Matthewby Mike Raiter
You may be surprised that the scribes and Pharisees make such a fuss here about the disciples not washing their hands before a meal (v. 2). Today, we might make such a demand of little children, but not adults. So why is there such a fuss?
We need to remember that for the Jewish leaders, the issue here was not one of personal hygiene, but the deeper problem of religious or ceremonial purity. They were right to believe that people need to be clean to enter God's presence, but they were gravely mistaken to think the real pollution was on the outside.
Indeed, that is the essential problem with hypocrisy. It focuses on externals and neglects the heart. The religious leaders had invented many extra laws, ostensibly to keep the people pure, but these laws often had the opposite effect; they actually served to make them selfish.
For example, in ″adding″ to the command to honour one's parents, they actually subtracted from it (vv. 4-6). This command enjoins upon children a lifelong obligation to love and care for their parents (Exodus 20:12; 21:17). However, the religious lawyers had invented a tradition called ″devoted to God″ (v. 5). An adult son could now say to his needy parent, ″I would love to help pay for your medical bills, but I have just dedicated all my savings to the Lord's service″ (see Mark 7:11-12). This provided a loophole for Jews to shirk their responsibility towards their needy parents. Jesus regularly exposed this selfishness masquerading as piety.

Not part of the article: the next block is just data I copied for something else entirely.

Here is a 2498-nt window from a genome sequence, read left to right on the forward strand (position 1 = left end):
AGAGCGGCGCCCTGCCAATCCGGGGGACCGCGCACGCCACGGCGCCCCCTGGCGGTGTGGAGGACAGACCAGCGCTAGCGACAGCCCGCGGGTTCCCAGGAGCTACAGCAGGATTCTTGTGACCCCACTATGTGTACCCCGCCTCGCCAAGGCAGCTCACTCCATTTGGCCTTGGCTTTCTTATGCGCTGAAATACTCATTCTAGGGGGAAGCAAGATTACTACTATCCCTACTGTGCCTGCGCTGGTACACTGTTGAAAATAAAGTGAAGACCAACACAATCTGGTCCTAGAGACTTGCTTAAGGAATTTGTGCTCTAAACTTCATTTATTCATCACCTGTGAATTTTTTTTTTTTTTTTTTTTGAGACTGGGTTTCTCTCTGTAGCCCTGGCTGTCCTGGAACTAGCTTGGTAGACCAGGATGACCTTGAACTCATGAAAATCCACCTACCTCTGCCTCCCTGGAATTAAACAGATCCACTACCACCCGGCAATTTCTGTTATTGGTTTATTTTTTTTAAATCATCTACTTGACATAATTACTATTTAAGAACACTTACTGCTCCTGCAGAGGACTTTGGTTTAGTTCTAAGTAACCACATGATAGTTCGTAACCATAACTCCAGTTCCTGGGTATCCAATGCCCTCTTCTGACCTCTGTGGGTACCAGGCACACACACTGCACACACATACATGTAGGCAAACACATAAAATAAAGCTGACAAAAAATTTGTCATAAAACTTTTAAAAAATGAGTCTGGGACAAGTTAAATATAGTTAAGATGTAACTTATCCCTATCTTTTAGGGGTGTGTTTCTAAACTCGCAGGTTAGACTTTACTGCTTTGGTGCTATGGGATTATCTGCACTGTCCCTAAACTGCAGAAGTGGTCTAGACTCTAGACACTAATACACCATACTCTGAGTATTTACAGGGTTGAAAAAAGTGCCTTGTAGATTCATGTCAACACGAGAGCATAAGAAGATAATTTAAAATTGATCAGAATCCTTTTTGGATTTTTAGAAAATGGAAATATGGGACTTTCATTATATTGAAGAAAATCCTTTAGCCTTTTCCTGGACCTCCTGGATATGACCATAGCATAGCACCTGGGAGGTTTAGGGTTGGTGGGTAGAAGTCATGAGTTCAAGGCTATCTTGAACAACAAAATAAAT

Jesus then goes to the heart of the issue, and that is the polluted human heart (vv. 10-11). At the core of every human being, a contaminated spring gushes forth, poisoning our personality, relationships, attitudes, desires, and actions. That is the great moral and spiritual pollutant, not unwashed hands or different kinds of food and drink (vv. 16-20). The problem is on the inside, and that is where the solution must be found. We need a new heart.
Jesus not only diagnosed the basic human problem, but also went on to deal with it. On the cross, He cleansed us from our sins and brought lasting purification. Then, by His Spirit, He gave His people a new heart with new motivations, attitudes, and desires (Deuteronomy 30:6; Ezekiel 36:26-27).
So much of human religion deals with externals. Can you think of examples? What makes the Christian faith a ″religion of the heart″?
Can we make excuses for not ″honouring our father and our mother″? What obligations do you think that you have to your parents to love them as God intends?